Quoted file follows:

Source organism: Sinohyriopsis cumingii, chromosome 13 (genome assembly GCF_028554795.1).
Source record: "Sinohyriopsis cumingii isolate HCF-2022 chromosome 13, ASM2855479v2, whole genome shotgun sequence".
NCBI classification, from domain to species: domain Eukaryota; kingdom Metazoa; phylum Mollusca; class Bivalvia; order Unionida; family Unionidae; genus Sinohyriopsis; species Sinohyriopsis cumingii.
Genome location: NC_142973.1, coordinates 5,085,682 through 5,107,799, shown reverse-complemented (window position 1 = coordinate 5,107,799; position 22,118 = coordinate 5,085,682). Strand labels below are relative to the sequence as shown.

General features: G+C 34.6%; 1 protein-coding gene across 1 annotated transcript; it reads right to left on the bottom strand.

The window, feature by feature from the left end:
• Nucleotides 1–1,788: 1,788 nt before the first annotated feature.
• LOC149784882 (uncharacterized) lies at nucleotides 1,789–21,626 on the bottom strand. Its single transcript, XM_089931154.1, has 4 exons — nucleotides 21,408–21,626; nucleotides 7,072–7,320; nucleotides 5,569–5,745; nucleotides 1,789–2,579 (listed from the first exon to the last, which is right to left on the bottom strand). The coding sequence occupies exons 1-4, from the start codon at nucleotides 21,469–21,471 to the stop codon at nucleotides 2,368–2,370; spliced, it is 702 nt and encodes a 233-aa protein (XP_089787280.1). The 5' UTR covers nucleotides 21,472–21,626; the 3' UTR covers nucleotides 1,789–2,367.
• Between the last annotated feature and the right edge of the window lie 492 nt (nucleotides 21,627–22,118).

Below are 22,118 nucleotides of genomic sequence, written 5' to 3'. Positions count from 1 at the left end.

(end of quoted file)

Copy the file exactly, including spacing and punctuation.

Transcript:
Source organism: Sinohyriopsis cumingii, chromosome 13 (genome assembly GCF_028554795.1).
Source record: "Sinohyriopsis cumingii isolate HCF-2022 chromosome 13, ASM2855479v2, whole genome shotgun sequence".
NCBI classification, from domain to species: domain Eukaryota; kingdom Metazoa; phylum Mollusca; class Bivalvia; order Unionida; family Unionidae; genus Sinohyriopsis; species Sinohyriopsis cumingii.
Genome location: NC_142973.1, coordinates 5,085,682 through 5,107,799, shown reverse-complemented (window position 1 = coordinate 5,107,799; position 22,118 = coordinate 5,085,682). Strand labels below are relative to the sequence as shown.

General features: G+C 34.6%; 1 protein-coding gene across 1 annotated transcript; it reads right to left on the bottom strand.

The window, feature by feature from the left end:
• Nucleotides 1–1,788: 1,788 nt before the first annotated feature.
• LOC149784882 (uncharacterized) lies at nucleotides 1,789–21,626 on the bottom strand. Its single transcript, XM_089931154.1, has 4 exons — nucleotides 21,408–21,626; nucleotides 7,072–7,320; nucleotides 5,569–5,745; nucleotides 1,789–2,579 (listed from the first exon to the last, which is right to left on the bottom strand). The coding sequence occupies exons 1-4, from the start codon at nucleotides 21,469–21,471 to the stop codon at nucleotides 2,368–2,370; spliced, it is 702 nt and encodes a 233-aa protein (XP_089787280.1). The 5' UTR covers nucleotides 21,472–21,626; the 3' UTR covers nucleotides 1,789–2,367.
• Between the last annotated feature and the right edge of the window lie 492 nt (nucleotides 21,627–22,118).

Below are 22,118 nucleotides of genomic sequence, written 5' to 3'. Positions count from 1 at the left end.